When the sun comes up mist like this will have gone in half an hour.

These final examples use two tricks at once. 

The extreme wide angle lens is well known for emphasising foreground while pushing the distant parts of the image further away.

You can make this effect even more pronounced by including shadows in the composition. The straight lines formed by shadows are excellent depth cues and help to establish that tricky third dimension in the viewer's mind.

So, why not get out there and try to create that third dimension...

Saturday, 20 October 2012


I wonder what is going on here? It looks like the corner of a nicely ordered garden with a neatly trimmed shrub. Surely this is the domain of a keen gardener. However the spade looks old and rusty. This is not a gardener's spade. So it is an enigma.

Well: It isn't a spade, it's a shovel, and it isn't a garden, it's a horse yard

If there is one thing you need in a horse yard, it's a shovel. 

Friday, 19 October 2012


We had a day of sunshine and showers this week. 

I spotted this contrasting shot of white sunlit cottage with huge storm cloud from way down the street. I proceeded briskly* towards it in order to get better framing (so called foot-zoom method) and came up with this rather nice result.

*"A gentleman should walk and never run".

Thursday, 18 October 2012


Looking for all the world like some kind of bizarre Meccano galaxy, this old tedder wheel makes a great subject.

Hay is grass that is cut and dried. The cutting bit is easier than the drying bit, so you should make hay while the sun shines. A Tedder re-arranges your hay in the field in order to get some air into it and I suppose it can be used to fluff up the hay if it has been rained on.

Wednesday, 17 October 2012

The Churchyard

The old Saxon church yard never changes. The seasons come and go: sun and rain, fog and snow. Local folks are buried there from time to time.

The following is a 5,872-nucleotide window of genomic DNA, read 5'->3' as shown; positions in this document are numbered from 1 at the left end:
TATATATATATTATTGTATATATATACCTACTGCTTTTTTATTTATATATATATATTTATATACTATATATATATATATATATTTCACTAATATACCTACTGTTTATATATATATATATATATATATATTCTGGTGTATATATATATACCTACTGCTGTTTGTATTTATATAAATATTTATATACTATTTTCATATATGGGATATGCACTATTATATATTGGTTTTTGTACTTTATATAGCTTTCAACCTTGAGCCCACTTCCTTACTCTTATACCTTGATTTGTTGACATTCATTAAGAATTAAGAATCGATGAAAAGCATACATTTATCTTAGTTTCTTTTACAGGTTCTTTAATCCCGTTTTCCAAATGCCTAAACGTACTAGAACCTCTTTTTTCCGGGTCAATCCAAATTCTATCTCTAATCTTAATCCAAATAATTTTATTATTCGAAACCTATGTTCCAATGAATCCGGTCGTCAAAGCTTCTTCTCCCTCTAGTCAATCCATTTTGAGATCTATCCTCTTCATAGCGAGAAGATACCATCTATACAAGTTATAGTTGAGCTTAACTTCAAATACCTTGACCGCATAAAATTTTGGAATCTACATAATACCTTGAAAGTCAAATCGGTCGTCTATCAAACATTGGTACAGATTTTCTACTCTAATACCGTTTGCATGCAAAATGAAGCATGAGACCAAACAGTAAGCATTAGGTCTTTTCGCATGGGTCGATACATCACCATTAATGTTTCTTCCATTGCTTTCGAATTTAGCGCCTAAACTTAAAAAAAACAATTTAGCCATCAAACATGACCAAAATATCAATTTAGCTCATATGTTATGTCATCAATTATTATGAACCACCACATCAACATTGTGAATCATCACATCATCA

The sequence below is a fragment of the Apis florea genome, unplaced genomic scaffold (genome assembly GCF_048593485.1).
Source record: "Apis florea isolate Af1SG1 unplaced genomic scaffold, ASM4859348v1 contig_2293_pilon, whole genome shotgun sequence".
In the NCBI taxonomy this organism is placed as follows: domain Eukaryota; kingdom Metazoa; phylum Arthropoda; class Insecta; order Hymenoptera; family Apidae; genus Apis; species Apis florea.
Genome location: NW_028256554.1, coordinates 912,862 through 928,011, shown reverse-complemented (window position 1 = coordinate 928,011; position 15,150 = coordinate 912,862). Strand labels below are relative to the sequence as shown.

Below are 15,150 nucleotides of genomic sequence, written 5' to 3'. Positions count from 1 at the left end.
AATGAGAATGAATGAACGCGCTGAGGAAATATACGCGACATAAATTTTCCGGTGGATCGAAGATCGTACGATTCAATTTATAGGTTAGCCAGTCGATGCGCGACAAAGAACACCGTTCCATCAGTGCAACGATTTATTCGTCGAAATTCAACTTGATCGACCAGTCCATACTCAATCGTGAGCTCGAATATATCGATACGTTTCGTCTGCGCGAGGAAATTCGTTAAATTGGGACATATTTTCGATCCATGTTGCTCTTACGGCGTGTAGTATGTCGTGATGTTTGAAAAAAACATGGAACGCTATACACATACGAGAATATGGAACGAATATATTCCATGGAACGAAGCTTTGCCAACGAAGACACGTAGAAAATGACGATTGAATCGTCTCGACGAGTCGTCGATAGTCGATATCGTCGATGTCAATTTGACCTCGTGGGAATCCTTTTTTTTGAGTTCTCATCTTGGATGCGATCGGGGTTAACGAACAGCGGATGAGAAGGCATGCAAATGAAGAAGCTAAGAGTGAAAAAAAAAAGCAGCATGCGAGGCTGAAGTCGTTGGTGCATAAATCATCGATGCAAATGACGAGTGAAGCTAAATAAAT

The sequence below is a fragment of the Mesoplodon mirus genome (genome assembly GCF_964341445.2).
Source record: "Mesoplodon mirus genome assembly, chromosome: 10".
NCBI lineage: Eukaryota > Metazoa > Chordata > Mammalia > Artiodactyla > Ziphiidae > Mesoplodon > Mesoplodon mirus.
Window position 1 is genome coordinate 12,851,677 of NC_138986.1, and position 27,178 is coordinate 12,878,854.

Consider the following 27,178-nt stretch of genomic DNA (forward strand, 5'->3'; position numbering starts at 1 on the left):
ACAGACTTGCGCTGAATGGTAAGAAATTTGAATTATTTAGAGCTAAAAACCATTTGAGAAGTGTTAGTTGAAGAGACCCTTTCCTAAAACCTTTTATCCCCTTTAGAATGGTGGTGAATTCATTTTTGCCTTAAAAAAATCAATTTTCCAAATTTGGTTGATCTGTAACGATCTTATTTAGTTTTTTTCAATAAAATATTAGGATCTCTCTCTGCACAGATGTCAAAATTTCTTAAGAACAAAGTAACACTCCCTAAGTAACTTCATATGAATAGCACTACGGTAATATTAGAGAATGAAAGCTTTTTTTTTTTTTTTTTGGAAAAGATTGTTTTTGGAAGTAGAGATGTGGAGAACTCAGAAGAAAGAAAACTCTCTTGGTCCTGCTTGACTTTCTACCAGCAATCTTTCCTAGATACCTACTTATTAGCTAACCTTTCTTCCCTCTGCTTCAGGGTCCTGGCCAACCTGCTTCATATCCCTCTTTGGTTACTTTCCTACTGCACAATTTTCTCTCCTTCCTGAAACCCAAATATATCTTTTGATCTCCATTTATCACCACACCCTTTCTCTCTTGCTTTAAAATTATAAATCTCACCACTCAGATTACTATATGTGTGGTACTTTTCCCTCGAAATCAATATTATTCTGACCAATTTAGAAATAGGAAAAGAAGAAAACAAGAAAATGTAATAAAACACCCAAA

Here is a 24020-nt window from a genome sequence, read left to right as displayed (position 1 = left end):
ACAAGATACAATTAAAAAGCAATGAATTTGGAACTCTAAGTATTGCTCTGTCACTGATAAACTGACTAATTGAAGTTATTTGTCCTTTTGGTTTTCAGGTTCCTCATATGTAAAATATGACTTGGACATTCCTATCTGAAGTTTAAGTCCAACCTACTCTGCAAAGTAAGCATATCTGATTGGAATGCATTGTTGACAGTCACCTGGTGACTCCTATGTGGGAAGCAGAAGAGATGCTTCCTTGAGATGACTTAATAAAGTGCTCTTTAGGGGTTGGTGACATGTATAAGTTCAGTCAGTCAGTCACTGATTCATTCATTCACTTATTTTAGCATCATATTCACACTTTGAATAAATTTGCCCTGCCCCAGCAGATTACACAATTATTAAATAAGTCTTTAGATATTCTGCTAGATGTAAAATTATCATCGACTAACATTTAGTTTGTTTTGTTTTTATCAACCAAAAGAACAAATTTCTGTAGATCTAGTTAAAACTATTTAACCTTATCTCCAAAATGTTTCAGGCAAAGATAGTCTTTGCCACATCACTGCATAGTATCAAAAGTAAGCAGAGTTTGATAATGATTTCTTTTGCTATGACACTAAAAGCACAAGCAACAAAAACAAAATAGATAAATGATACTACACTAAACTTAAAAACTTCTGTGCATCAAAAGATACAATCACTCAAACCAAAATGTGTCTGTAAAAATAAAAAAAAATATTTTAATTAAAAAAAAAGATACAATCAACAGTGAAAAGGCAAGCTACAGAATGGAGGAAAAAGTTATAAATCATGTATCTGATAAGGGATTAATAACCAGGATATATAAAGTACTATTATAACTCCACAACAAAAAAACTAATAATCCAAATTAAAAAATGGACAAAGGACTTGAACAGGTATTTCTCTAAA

The church looks on, it has seen it all before.

Tuesday, 16 October 2012

Green and black

It is mid October, and there are still plenty of green leaves on the trees. I really approve of this. Perhaps we won't have a winter at all. 

Perhaps December will be warm and sunny. Perhaps they will forget the Autumn foolishness where we put the clocks back to make the final working hours miserable and dark.

Perhaps pigs will fly. Perhaps people will be nice to each other for a change. Perhaps our government will stop wasting our hard earned tax on silly projects and expensive hardware. 

Perhaps it will all work out like Revelation Chapter 21 verses 1 - 4.....

Who can say?

Saturday, 13 October 2012


Turned by the seasons: This tree in the village near the playing field is usually the first to turn colour, fleeing the lovely summer greens for a short but futile splash of reds and gold.

The ground beneath will fill with colour of fallen leaves for a while before they themselves fade to nothing. The rest is silence.

Friday, 12 October 2012

Country Ways

Ah! The old fashioned way. Here we see a steep pitched roof covered in thatch. 

These days a thatched roof is regarded as a lovely crowning glory to a country cottage by many. I suspect those who actually live under thatch have a different view.

I wonder what villagers of old thought when they first saw concrete tiles or corrugated steel roofs. Perhaps they celebrated the end of expensive and inconvenient thatch with it's fire risk and it's perpetual rotting away...

Thursday, 11 October 2012

Two Views

Here are two examples of depth of field in action...

Which do you prefer. Do we focus on the twigs?

Or do you prefer the crows?

Wednesday, 10 October 2012


Autumn: Season of fog and pallid fruitlessness*. The fields haven't been very fruitful this year and the farmers are not happy. The poor yield has pushed grain prices up, so there is some small comfort there. Currently it looks too wet to put next year's seed into the ground.

This was the scene in the village a few days ago. No sunlight, no shadows. No distinct outlines. But this is good. You can't buy lighting like this.

Sorry about the f in fog.

Tuesday, 9 October 2012

The Knife

This is our bread knife.